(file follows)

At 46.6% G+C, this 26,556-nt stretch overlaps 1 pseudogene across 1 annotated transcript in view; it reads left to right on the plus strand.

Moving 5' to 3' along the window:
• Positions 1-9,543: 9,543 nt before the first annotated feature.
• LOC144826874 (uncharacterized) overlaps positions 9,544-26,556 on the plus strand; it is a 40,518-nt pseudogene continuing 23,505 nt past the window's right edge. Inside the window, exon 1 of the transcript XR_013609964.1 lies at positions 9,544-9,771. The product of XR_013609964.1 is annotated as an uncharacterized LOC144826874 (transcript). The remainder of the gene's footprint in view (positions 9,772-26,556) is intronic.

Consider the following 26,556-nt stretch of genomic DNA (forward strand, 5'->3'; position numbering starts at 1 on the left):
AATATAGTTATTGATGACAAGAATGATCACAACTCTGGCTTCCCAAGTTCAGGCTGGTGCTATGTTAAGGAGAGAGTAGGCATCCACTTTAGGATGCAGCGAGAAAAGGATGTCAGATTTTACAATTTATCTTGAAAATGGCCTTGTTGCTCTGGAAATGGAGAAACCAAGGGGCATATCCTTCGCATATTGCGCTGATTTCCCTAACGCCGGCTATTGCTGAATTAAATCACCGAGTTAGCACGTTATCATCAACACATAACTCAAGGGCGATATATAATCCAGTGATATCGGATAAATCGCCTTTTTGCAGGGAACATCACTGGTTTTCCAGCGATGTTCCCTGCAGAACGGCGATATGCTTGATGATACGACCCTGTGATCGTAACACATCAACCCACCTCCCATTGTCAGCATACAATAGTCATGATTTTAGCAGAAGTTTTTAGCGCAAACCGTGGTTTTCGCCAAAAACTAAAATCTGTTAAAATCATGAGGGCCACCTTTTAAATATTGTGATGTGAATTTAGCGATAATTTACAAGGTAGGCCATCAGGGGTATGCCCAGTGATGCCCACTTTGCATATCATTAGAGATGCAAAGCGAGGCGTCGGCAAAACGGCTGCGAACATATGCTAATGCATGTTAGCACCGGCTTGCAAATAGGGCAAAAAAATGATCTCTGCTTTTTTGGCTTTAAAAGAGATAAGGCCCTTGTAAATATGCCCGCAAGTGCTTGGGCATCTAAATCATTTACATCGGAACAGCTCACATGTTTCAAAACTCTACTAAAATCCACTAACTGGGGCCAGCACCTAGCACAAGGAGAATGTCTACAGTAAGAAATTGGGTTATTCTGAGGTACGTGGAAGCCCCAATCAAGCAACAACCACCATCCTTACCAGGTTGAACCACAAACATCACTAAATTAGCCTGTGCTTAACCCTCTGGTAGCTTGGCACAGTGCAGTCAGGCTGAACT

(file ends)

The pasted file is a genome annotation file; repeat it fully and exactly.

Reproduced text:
At 46.6% G+C, this 26,556-nt stretch overlaps 1 pseudogene across 1 annotated transcript in view; it reads left to right on the plus strand.

Moving 5' to 3' along the window:
• Positions 1-9,543: 9,543 nt before the first annotated feature.
• LOC144826874 (uncharacterized) overlaps positions 9,544-26,556 on the plus strand; it is a 40,518-nt pseudogene continuing 23,505 nt past the window's right edge. Inside the window, exon 1 of the transcript XR_013609964.1 lies at positions 9,544-9,771. The product of XR_013609964.1 is annotated as an uncharacterized LOC144826874 (transcript). The remainder of the gene's footprint in view (positions 9,772-26,556) is intronic.

Consider the following 26,556-nt stretch of genomic DNA (forward strand, 5'->3'; position numbering starts at 1 on the left):
AATATAGTTATTGATGACAAGAATGATCACAACTCTGGCTTCCCAAGTTCAGGCTGGTGCTATGTTAAGGAGAGAGTAGGCATCCACTTTAGGATGCAGCGAGAAAAGGATGTCAGATTTTACAATTTATCTTGAAAATGGCCTTGTTGCTCTGGAAATGGAGAAACCAAGGGGCATATCCTTCGCATATTGCGCTGATTTCCCTAACGCCGGCTATTGCTGAATTAAATCACCGAGTTAGCACGTTATCATCAACACATAACTCAAGGGCGATATATAATCCAGTGATATCGGATAAATCGCCTTTTTGCAGGGAACATCACTGGTTTTCCAGCGATGTTCCCTGCAGAACGGCGATATGCTTGATGATACGACCCTGTGATCGTAACACATCAACCCACCTCCCATTGTCAGCATACAATAGTCATGATTTTAGCAGAAGTTTTTAGCGCAAACCGTGGTTTTCGCCAAAAACTAAAATCTGTTAAAATCATGAGGGCCACCTTTTAAATATTGTGATGTGAATTTAGCGATAATTTACAAGGTAGGCCATCAGGGGTATGCCCAGTGATGCCCACTTTGCATATCATTAGAGATGCAAAGCGAGGCGTCGGCAAAACGGCTGCGAACATATGCTAATGCATGTTAGCACCGGCTTGCAAATAGGGCAAAAAAATGATCTCTGCTTTTTTGGCTTTAAAAGAGATAAGGCCCTTGTAAATATGCCCGCAAGTGCTTGGGCATCTAAATCATTTACATCGGAACAGCTCACATGTTTCAAAACTCTACTAAAATCCACTAACTGGGGCCAGCACCTAGCACAAGGAGAATGTCTACAGTAAGAAATTGGGTTATTCTGAGGTACGTGGAAGCCCCAATCAAGCAACAACCACCATCCTTACCAGGTTGAACCACAAACATCACTAAATTAGCCTGTGCTTAACCCTCTGGTAGCTTGGCACAGTGCAGTCAGGCTGAACT